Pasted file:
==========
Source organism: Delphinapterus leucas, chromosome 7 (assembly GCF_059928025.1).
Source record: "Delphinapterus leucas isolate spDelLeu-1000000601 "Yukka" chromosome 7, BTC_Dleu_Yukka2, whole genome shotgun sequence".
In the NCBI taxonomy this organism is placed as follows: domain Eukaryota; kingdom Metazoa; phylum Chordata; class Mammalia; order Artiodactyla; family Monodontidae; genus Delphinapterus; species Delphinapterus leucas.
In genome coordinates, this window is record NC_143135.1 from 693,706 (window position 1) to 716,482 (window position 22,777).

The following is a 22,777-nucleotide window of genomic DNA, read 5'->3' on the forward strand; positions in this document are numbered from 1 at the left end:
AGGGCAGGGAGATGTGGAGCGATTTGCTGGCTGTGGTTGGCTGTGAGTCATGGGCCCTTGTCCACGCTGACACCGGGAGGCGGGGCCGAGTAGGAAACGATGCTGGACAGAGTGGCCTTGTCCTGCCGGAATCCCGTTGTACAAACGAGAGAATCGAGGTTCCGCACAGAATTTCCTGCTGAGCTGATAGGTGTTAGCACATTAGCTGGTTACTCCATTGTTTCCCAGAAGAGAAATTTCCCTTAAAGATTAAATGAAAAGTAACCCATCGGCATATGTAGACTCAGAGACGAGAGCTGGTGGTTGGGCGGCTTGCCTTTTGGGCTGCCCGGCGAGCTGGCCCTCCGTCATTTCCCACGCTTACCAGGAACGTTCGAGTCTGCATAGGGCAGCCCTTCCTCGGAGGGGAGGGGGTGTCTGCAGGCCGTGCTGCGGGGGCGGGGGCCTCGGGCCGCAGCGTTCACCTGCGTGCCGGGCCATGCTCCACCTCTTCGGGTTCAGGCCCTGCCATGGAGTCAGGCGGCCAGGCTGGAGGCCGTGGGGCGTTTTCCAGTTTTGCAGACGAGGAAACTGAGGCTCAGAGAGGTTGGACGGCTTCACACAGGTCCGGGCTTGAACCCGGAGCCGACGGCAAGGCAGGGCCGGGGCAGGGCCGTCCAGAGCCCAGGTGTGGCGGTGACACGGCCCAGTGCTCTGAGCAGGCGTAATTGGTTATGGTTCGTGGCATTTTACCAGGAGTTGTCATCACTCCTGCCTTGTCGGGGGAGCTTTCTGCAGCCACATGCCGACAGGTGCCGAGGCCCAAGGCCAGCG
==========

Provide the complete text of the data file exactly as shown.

Source organism: Delphinapterus leucas, chromosome 7 (assembly GCF_059928025.1).
Source record: "Delphinapterus leucas isolate spDelLeu-1000000601 "Yukka" chromosome 7, BTC_Dleu_Yukka2, whole genome shotgun sequence".
In the NCBI taxonomy this organism is placed as follows: domain Eukaryota; kingdom Metazoa; phylum Chordata; class Mammalia; order Artiodactyla; family Monodontidae; genus Delphinapterus; species Delphinapterus leucas.
In genome coordinates, this window is record NC_143135.1 from 693,706 (window position 1) to 716,482 (window position 22,777).

The following is a 22,777-nucleotide window of genomic DNA, read 5'->3' on the forward strand; positions in this document are numbered from 1 at the left end:
AGGGCAGGGAGATGTGGAGCGATTTGCTGGCTGTGGTTGGCTGTGAGTCATGGGCCCTTGTCCACGCTGACACCGGGAGGCGGGGCCGAGTAGGAAACGATGCTGGACAGAGTGGCCTTGTCCTGCCGGAATCCCGTTGTACAAACGAGAGAATCGAGGTTCCGCACAGAATTTCCTGCTGAGCTGATAGGTGTTAGCACATTAGCTGGTTACTCCATTGTTTCCCAGAAGAGAAATTTCCCTTAAAGATTAAATGAAAAGTAACCCATCGGCATATGTAGACTCAGAGACGAGAGCTGGTGGTTGGGCGGCTTGCCTTTTGGGCTGCCCGGCGAGCTGGCCCTCCGTCATTTCCCACGCTTACCAGGAACGTTCGAGTCTGCATAGGGCAGCCCTTCCTCGGAGGGGAGGGGGTGTCTGCAGGCCGTGCTGCGGGGGCGGGGGCCTCGGGCCGCAGCGTTCACCTGCGTGCCGGGCCATGCTCCACCTCTTCGGGTTCAGGCCCTGCCATGGAGTCAGGCGGCCAGGCTGGAGGCCGTGGGGCGTTTTCCAGTTTTGCAGACGAGGAAACTGAGGCTCAGAGAGGTTGGACGGCTTCACACAGGTCCGGGCTTGAACCCGGAGCCGACGGCAAGGCAGGGCCGGGGCAGGGCCGTCCAGAGCCCAGGTGTGGCGGTGACACGGCCCAGTGCTCTGAGCAGGCGTAATTGGTTATGGTTCGTGGCATTTTACCAGGAGTTGTCATCACTCCTGCCTTGTCGGGGGAGCTTTCTGCAGCCACATGCCGACAGGTGCCGAGGCCCAAGGCCAGCG